Tuesday, April 28, 2009

April Books Bought

No two ways about it: April was Book Insanity Month. Good gracious, look at all the books I bought. I blame one of the usual suspects, Daedalus Books and a new tempter, Re-Reads, the new used bookstore in Crofton. Of course here I am writing with over 48 hours left in the month! Who knows what might happen? So now, before I get even more out of control....


(For some reason, the images are not uploading. Use your imagination.)

McTeague (1899) - Frank Norris

I've wanted to read this ever since I saw the silent classic Greed (based on the novel) many years ago. I finally found it at a good price.
Trade Paperback; Price = $1.00

Always Looking Up (NF 2009) - Michael J. Fox

I bought Michael J. Fox's memoir of his battle with Parkinson's Disease for my mom, who also struggles with PD.
Hardcover; Price = $15.49

Speak, Memory (NF 1951) - Vladimir Nabokov

Any look into the mind of a writer of Nabokov's stature is certainly worth this price.
Trade Paperback; Price = $4.00

Ghost Story (1979) - Peter Straub

Can you believe I've never read it? Now I have no excuse.
Mass Market Paperback; Price = $2.00

The Short Stories - Ernest Hemingway

Okay, I had a big, bulky hardcover edition of this that's just...well, too big and bulky. This trade paperback is much easier to deal with (and probably easier to make pencil notes in the margins).
Trade Paperback; Price = $5.98

The Ethics of Star Trek (NF 2000) - Judith Barad, Ph.D. and Ed Robertson

Okay, go ahead and laugh. But I've heard lots of good things about this from people who are not only into Trek, but also philosophy and theology. (So there!)
Trade Paperback; Price = $4.98

The Yiddish Policemen's Union (2007) - Michael Chabon

I thought this novel was absolutely brilliant when I read it two years ago. I just didn't own it. Until now.
Trade Paperback; Price = $1.00

Garnethill (1998) - Denise Mina

This Scottish crime novel has been praised for years. Thought I'd finally try it.
Trade Paperback; Price = $4.50

The Long Goodbye (1953) - Raymond Chandler

This guy's the master. I'm always in awe of Chandler.
Trade Paperback; Price = $3.98

Martha Peake (2000) - Patrick McGrath

I was actually looking for McGrath's Dr. Haggard's Disease, but couldn't find it. I settled for this novel of the American Revolution because it looked intriguing and is signed by the author.
Trade Paperback; Price = $4.98

The Woman in the Dunes (1964) - Kobo Abe

I loved the film version of this novel. I also remembered that my good friend and Clarion alum. Rebecca Rowe is a big fan of Abe.
Trade Paperback; Price = $4.98

Mothers & Other Monsters: Stories (2005) - Maureen F. McHugh

What I'm sure is another stellar collection from Small Beer Press.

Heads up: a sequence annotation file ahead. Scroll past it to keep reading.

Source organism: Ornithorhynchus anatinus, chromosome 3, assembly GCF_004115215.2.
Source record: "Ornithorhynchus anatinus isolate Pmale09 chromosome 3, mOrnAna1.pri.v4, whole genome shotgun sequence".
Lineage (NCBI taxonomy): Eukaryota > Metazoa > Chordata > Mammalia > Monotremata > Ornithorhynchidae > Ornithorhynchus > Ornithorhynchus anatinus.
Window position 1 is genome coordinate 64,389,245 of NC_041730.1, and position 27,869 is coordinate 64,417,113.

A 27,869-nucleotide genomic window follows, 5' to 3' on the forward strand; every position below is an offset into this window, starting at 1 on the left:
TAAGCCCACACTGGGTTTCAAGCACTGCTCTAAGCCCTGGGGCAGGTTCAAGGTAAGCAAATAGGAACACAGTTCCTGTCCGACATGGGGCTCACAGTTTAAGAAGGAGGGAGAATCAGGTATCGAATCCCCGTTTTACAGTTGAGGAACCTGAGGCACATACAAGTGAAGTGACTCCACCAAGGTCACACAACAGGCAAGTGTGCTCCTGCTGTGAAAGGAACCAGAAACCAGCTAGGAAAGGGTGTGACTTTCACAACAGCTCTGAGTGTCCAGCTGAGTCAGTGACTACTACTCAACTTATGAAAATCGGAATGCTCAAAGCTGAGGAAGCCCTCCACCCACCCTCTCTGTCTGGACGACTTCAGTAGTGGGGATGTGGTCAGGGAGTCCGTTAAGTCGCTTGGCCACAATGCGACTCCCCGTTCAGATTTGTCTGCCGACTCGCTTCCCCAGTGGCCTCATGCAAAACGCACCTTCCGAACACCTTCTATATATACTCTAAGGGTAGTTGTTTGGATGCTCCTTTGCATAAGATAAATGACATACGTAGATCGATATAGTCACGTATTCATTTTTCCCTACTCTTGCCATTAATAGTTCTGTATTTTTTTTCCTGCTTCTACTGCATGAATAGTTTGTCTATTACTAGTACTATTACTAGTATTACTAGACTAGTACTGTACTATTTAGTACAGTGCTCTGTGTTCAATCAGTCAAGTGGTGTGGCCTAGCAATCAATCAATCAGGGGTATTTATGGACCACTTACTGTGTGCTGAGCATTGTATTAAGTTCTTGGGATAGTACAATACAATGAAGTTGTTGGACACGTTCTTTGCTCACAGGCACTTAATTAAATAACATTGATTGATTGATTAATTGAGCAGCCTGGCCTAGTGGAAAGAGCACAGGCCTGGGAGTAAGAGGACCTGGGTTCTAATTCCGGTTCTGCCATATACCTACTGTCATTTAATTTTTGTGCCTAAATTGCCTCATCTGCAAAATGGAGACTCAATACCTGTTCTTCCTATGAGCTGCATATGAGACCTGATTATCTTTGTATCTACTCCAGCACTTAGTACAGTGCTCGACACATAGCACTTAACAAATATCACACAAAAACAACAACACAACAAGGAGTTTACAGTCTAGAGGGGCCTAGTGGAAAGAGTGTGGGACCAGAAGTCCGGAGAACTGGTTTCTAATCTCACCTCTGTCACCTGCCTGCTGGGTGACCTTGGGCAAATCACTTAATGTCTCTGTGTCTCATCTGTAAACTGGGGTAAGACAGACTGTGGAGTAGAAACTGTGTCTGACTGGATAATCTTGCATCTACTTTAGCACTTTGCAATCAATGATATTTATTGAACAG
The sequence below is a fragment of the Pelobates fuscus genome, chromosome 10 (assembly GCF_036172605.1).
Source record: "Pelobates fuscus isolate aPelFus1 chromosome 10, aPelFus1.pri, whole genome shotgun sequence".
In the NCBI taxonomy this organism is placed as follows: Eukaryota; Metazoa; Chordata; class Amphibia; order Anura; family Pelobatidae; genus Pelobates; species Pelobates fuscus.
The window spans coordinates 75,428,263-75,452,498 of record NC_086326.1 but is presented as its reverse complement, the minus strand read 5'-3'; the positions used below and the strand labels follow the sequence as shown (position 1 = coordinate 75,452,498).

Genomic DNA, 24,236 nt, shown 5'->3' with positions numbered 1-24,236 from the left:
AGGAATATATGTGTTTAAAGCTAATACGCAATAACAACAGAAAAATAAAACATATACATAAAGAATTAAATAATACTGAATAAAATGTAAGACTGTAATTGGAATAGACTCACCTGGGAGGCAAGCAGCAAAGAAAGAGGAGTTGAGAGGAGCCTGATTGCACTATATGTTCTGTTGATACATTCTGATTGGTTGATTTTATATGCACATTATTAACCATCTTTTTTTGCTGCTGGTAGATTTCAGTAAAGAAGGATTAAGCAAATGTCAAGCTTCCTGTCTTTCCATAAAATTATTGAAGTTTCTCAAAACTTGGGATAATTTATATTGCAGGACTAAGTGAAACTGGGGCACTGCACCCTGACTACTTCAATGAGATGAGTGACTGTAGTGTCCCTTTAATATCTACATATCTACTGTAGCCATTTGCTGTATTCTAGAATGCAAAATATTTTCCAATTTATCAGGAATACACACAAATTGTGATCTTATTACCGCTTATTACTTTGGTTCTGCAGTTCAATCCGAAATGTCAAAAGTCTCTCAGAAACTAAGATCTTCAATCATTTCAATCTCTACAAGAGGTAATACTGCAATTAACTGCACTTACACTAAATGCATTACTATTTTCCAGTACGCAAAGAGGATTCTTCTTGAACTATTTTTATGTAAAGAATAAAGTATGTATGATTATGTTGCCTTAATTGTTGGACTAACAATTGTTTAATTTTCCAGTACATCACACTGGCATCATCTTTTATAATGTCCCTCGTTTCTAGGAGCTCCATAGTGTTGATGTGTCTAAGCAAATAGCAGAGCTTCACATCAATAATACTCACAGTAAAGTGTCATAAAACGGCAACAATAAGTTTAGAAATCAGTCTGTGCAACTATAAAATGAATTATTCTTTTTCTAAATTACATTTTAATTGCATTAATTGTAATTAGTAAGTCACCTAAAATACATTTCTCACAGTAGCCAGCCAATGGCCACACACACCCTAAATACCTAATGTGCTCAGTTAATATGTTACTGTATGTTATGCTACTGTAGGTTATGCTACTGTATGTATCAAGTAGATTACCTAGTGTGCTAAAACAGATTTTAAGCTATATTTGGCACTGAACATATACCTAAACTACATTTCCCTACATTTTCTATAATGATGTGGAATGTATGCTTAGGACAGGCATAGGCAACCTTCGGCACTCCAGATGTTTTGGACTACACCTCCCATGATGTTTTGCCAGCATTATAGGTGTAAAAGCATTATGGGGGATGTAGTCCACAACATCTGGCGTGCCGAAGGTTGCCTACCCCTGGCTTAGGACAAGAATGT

Trade Paperback; Price = $3.98

The Grifters (1963) - Jim Thompson

Gritty. Brutal. Depressing. Gotta love Jim Thompson.
Trade Paperback; Price = $3.50

Love and Hydrogen: New and Selected Stories (2003) - Jim Shepard

I was crazy about Shepard's last collection Like You'd Understand, Anyway, so I knew this would be money well spent.
Trade Paperback; Price = $4.00

Fire, Burn! (1957) - John Dickson Carr

Highly recommended by my friend and former co-worker T.
Mass Market Paperback; Price = $2.00

The Writing Life: Writers on How They Think and Work (NF 2003) - Marie Arana, ed.

I stood around a thrift store deciding whether or not I needed another book on the writing life. Now you know what I decided.
Trade Paperback; Price = $1.41

I think that's gonna do it for April. I sure hope so.

Total Book Expenditures for April = $67.78

Friday, April 24, 2009

Flannery O'Connor, Writing and Running

I've been marveling at Flannery O'Connor's collection of essays/lectures Mystery and Manners: Occasional Prose. Marveling and tearing my hair out, that is.

Here's a quote from one of O'Connor's essays on her own work:

I often ask myself what makes a story work, and what makes it hold up as a story, and I have decided that it is probably some action, some gesture of a character that is unlike any other in the story, one which indicates where the real heart of the story lies. This would have to be an action or a gesture which was both totally right and totally unexpected; it would have to be one that was both in character and beyond character; it would have to suggest both the world and eternity. The action or gesture I'm talking about would have to be on the anagogical level, that is, the level which has to do with the Divine life and our participation in it. It would be a gesture that transcended any neat allegory that might have been intended or any pat moral categories a reader could make. It would be a gesture which somehow made contact with mystery.